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We believe that the boundaries of narrative and illustration for webcomics can be pushed beyond what anyone currently expects.


Page: 146

There’s something very special in a narrative when you finally put all your main characters in one room, as it were. We’ve seen this conflict build and reverberate and now the first blow hangs in the air. But where will it fall?

And who will strike it?


Page: 141, 142, 143, 144, 145

In a real surgical setting, there would be so many more people, a veritable hive of activity so difficult to render realistically in the context of composition. A crowd is made up of individuals, but these individuals only need to be present so readers can count them subconsciously. We decided to streamline instead, and since we weren’t including a “cast of thousands,” we put secondary character, Dr. White at the helm.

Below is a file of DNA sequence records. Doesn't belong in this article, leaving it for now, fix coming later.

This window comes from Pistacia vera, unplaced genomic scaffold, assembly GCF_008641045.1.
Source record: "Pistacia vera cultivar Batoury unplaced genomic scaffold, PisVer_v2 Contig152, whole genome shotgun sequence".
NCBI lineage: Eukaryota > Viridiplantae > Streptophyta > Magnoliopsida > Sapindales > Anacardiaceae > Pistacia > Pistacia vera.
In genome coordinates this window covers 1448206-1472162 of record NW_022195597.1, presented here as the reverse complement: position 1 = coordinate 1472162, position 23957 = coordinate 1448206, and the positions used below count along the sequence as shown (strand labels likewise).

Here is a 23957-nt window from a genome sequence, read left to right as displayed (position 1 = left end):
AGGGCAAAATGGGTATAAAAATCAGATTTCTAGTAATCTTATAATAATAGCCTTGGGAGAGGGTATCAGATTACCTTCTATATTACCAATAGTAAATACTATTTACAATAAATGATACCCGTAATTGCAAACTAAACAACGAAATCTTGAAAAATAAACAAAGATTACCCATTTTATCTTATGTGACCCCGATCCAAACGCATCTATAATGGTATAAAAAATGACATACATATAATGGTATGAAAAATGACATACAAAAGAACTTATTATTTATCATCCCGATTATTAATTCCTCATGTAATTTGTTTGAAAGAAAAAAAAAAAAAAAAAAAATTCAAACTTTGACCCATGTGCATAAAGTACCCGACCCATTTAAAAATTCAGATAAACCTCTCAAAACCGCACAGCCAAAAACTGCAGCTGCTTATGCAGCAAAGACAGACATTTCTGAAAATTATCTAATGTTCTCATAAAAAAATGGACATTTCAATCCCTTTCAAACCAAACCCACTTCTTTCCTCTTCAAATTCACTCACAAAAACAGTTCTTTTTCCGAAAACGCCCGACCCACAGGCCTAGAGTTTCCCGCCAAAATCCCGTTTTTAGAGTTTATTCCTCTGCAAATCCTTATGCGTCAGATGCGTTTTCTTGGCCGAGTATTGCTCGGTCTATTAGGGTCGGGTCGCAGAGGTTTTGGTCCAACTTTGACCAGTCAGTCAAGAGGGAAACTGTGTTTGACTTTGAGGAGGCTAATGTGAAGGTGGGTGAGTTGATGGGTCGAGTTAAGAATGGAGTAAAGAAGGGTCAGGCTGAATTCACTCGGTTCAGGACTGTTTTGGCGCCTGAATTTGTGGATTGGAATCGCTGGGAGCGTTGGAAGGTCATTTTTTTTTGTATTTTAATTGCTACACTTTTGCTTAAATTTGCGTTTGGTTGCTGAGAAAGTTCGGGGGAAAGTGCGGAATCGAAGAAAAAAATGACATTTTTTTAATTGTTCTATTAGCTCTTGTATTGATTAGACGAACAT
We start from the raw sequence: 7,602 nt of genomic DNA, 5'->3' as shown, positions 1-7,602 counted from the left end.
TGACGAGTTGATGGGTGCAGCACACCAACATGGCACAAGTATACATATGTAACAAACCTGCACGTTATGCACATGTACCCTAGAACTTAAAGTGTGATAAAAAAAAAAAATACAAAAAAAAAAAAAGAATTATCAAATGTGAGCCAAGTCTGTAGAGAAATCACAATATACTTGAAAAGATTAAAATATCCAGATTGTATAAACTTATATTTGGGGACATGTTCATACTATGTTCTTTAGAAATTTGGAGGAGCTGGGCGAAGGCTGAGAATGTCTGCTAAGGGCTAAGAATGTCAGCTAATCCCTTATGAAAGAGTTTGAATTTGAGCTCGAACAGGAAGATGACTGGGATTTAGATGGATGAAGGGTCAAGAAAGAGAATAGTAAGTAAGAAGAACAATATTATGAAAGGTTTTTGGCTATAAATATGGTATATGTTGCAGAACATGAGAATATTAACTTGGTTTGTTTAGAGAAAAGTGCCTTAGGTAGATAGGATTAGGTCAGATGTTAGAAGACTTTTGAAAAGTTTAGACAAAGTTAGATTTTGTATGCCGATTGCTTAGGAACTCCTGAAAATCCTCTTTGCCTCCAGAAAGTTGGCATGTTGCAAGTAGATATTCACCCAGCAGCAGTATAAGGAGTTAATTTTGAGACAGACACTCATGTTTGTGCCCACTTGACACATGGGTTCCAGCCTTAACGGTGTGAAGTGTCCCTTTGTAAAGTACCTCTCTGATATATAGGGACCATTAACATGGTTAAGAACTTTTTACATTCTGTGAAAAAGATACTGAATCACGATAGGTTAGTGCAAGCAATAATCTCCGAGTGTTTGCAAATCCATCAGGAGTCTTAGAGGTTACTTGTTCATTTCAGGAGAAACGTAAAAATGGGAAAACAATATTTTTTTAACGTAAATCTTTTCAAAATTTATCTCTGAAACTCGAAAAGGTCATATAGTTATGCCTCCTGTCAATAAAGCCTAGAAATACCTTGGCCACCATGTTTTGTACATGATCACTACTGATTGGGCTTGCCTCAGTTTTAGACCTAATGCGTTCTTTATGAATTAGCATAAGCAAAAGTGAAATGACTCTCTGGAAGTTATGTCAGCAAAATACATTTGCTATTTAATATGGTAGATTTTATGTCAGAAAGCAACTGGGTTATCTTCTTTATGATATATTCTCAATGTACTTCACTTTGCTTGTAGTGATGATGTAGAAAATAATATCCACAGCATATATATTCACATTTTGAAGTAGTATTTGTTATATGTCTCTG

Maybe this makes Adamant feel a bit on the small side–is he the only surgeon in the City? Ah, suspension of disbelief.


Page: 133, 134, 135, 136, 137, 138, 139, 140

Writing the snatches of song in this scene was one of Rachel’s favorite parts of TRO. It’s all about the little touches, when building a world, and the interconnectivity of characters from different walks of life is better presented against a backdrop of flavor and detail.


Page: 125, 126, 127, 128, 129, 130, 131, 132

In Constellation, we’ve deployed mostly newspapers as our world documents, but we do have plans to do one book using mostly recipes to express the greater world context. This scene also references the prologue, in its hint at who amongst the family has carried on the Novoteny heritage.


Page: 123, 124

Ahh, a softer side of Anthony Conrad: The fact that this sketchbook exists speaks as much as what’s drawn in it. Nick sketched these illustrations from his perspective, using a different hand and rendering style than his own sketching; truly they’re Conrad’s work, alone.